Ulcerative Colitis Resource Center

Ulcerative Colitis Resource Center

Disclosures: Liu reports no relevant financial disclosures. Please see the full study for all other authors’ relevant financial disclosures.
April 27, 2020
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Vagotomy linked with later risk for IBD

Disclosures: Liu reports no relevant financial disclosures. Please see the full study for all other authors’ relevant financial disclosures.
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Patients who underwent vagotomy were at greater risk for later development of inflammatory bowel disease, indicating the beneficial role of the vagal tone in IBD, according to research published in Alimentary Pharmacology & Therapeutics.

Bojing Liu, MSc, of the department of medical epidemiology and biostatistics at Karolinska Institutet in Sweden and colleagues wrote that the vagus nerve provides essential parasympathetic innervation to the gastrointestinal tract.

“Although somewhat debatable, evidence suggests that the vagus nerve has anti-inflammatory properties through both efferent and afferent fibers,” they wrote. “Vagal neuromodulation is suggested to up-regulate the cholinergic anti-inflammatory pathway, which has a protective effect on systemic and local intestinal inflammation.”

Researchers explored the relationship between vagotomy and subsequent risk for IBD by matching 15,637 patients who underwent vagotomy with 40 control individuals each. They estimated hazard ratios for IBD adjusting for matching variables, year of procedure, birth country, chronic obstructive pulmonary disease and comorbidity index.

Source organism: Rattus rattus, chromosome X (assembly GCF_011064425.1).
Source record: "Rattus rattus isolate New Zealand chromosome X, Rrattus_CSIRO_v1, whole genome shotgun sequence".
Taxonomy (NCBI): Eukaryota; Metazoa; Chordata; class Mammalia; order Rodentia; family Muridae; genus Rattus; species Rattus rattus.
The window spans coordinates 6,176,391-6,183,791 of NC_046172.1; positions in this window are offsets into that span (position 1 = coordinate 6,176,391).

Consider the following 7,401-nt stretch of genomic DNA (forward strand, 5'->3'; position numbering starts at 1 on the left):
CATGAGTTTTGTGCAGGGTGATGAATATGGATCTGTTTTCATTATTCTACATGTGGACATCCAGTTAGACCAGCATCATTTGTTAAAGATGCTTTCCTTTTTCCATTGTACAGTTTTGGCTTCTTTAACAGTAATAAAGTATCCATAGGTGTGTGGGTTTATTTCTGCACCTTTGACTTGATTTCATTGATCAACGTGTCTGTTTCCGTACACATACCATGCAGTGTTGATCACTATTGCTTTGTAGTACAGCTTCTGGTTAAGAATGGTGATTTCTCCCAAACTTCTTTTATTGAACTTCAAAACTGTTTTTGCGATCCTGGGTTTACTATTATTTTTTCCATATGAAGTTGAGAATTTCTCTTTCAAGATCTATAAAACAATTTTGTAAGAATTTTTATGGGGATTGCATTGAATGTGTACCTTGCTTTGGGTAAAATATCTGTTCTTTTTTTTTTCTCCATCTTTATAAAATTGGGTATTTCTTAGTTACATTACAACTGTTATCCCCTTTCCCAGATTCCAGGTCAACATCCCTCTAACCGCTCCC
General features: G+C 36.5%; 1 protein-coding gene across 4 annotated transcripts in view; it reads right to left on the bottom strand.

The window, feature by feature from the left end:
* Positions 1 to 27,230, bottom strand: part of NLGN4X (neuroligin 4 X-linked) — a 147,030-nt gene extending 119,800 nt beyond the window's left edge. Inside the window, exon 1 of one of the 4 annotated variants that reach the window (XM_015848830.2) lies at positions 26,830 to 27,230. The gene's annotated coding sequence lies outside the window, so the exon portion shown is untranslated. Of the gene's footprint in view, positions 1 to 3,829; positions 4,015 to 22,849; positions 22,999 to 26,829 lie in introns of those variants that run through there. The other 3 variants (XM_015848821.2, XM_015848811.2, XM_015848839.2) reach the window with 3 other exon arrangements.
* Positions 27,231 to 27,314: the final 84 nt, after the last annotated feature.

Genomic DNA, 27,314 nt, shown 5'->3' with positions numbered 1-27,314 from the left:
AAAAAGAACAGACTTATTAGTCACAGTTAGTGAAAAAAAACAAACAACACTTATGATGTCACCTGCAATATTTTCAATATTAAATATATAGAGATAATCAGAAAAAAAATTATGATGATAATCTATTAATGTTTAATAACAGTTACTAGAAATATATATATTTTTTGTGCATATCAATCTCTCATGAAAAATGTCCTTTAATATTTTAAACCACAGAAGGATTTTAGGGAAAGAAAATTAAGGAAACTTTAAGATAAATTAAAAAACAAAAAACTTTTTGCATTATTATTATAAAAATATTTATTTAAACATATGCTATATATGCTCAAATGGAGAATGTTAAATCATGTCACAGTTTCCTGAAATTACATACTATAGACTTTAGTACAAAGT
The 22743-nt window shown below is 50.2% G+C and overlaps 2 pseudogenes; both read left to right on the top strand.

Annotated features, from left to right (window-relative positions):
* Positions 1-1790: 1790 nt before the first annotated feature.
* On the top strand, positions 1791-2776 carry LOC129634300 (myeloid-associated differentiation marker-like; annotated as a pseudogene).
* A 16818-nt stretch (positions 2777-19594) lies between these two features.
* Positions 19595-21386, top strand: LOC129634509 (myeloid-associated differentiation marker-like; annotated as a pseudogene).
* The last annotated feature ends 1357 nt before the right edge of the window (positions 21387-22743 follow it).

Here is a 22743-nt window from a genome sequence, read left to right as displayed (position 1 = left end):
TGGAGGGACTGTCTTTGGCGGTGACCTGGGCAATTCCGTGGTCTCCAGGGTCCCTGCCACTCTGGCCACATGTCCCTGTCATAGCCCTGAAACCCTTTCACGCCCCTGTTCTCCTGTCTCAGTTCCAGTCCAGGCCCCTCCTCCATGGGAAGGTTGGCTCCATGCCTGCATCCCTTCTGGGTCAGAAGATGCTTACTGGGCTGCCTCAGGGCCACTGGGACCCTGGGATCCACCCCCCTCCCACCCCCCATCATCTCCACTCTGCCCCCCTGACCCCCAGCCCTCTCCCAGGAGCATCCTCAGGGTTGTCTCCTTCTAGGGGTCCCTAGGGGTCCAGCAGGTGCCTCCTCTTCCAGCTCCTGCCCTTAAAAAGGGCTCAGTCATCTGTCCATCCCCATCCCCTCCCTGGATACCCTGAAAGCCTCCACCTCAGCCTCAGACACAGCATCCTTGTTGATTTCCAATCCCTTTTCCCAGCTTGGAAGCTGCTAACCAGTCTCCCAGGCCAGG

In the vagotomy group, 119 patients developed IBD (0.8%) compared with 3,377 individuals in the control group (0.5%). The vagotomy group had a higher incidence of IBD (0.38 per 1,000 person-years vs. 0.25 per 1,000 person-years).

Investigators observed a time-dependent, elevated risk for IBD associated with vagotomy (HR = 1.8; 95% CI, 1.4-6.8 at year 5 and HR = 1.49; 95% CI, 1.14-1.96 at year 10). The association was stronger for truncal than selective vagotomy and limited to Crohn’s disease (HR = 3.63; 95%, 1.94-6.8 for truncal; HR = 2.06: 95% CI, 1.49-2.84 for selective vagotomy) but not ulcerative colitis.

“Our findings of a positive association between vagotomy and later IBD strengthen the pivotal role of the autonomic nervous system in chronic inflammatory conditions within the gastrointestinal tract,” Liu and colleagues concluded. “The current findings are in accord with the concept of therapeutic vagal stimulation in IBD (especially CD) and indirectly emphasize the beneficial role of the vagal tone in IBD.” – by Alex Young

Disclosures: Liu reports no relevant financial disclosures. Please see the full study for all other authors’ relevant financial disclosures.